Page last updated at 10:11 GMT, Friday, 6 March 2009

'Slow progress' for rail access

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Campaigners said targets have been missed

Plans to make London railway stations more accessible to disabled people are behind schedule.

Thirteen stations should be wheelchair accessible by the end of 2009 but only five have so far been completed, Putney MP Justine Greening found.

Charity Scope said: "Accessible public transport is crucial to enable disabled people to go about daily business."

The Department for Transport said accessibility would be improved in a total of 40 London stations by 2015.

'Shambles'

Since 2006 the Department for Transport (DfT) has given Network Rail 370m to carry out accessibility upgrades to stations as part of its Access For All scheme.

But in Parliamentary questions the DfT said planned upgrades had only been carried out on five of the 13 London stations, with a further three "nearing completion".

Miss Greening, Conservative MP for Putney and shadow minister for communities and local government, said the strategy was a "shambles".

"The government's botched handling of this scheme is a disgrace," she said.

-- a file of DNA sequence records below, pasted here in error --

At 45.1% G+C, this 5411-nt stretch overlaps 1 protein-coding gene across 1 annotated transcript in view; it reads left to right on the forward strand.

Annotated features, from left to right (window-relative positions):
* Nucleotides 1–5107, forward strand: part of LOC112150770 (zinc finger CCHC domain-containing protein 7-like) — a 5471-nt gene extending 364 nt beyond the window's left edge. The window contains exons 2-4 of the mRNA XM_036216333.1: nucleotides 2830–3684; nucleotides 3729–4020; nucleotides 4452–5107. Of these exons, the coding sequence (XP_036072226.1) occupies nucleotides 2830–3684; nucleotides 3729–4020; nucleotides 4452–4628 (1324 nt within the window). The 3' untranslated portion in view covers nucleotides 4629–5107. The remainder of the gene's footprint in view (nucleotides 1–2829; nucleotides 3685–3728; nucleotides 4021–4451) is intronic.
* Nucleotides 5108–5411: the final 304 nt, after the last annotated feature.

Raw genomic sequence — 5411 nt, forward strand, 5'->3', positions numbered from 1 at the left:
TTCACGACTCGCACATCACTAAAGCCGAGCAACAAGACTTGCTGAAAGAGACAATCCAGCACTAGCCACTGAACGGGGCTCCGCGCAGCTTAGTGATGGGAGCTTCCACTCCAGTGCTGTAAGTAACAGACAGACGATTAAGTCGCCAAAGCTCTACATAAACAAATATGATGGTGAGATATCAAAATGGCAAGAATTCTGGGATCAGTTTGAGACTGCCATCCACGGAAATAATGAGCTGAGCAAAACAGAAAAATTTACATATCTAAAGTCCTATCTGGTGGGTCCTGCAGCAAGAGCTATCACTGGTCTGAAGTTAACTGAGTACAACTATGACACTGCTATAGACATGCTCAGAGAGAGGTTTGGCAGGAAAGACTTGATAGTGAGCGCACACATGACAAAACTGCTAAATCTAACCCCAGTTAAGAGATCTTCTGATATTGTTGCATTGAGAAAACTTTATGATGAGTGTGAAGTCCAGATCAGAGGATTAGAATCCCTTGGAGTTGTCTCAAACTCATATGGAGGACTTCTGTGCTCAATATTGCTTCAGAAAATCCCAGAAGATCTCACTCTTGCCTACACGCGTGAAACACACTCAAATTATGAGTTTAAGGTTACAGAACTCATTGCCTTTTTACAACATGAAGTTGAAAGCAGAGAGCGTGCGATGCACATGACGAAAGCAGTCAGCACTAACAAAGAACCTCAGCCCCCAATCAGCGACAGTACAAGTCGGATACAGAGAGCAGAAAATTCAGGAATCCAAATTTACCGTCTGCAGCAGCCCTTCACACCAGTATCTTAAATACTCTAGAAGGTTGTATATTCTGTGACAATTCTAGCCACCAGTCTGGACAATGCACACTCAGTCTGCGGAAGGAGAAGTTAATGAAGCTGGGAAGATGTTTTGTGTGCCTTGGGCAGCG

"It is crucial to make public transport accessible to all, but yet again this government has been big on rhetoric to Londoners, but has failed to deliver."

Wheelchair users aren't going to go away
Rosemary Bolinger,
disability campaigner

Access has been improved at Balham, Herne Hill, Kingston, Purley and Orpington stations.

Disability campaigner Rosemary Bolinger said: "We've got the Olympics coming to London in 2012 and the Paralympics will also be coming.

"There are going to be more and more people around in wheelchairs, so it needs to be done."

Charity Scope added that better access for the disabled also eases access for the elderly and parents with baby buggies.

A DfT spokesman said plans to improve station access were being "taken forward".

"We are committed to delivering excellent services for all passengers at every stage of their rail journey," a DfT spokesman said.

"In total, 40 stations in London boroughs will have benefited by 2015 - five of these are completed, three are nearing completion and the remainder are in the design and development process."

Network Rail did not comment.

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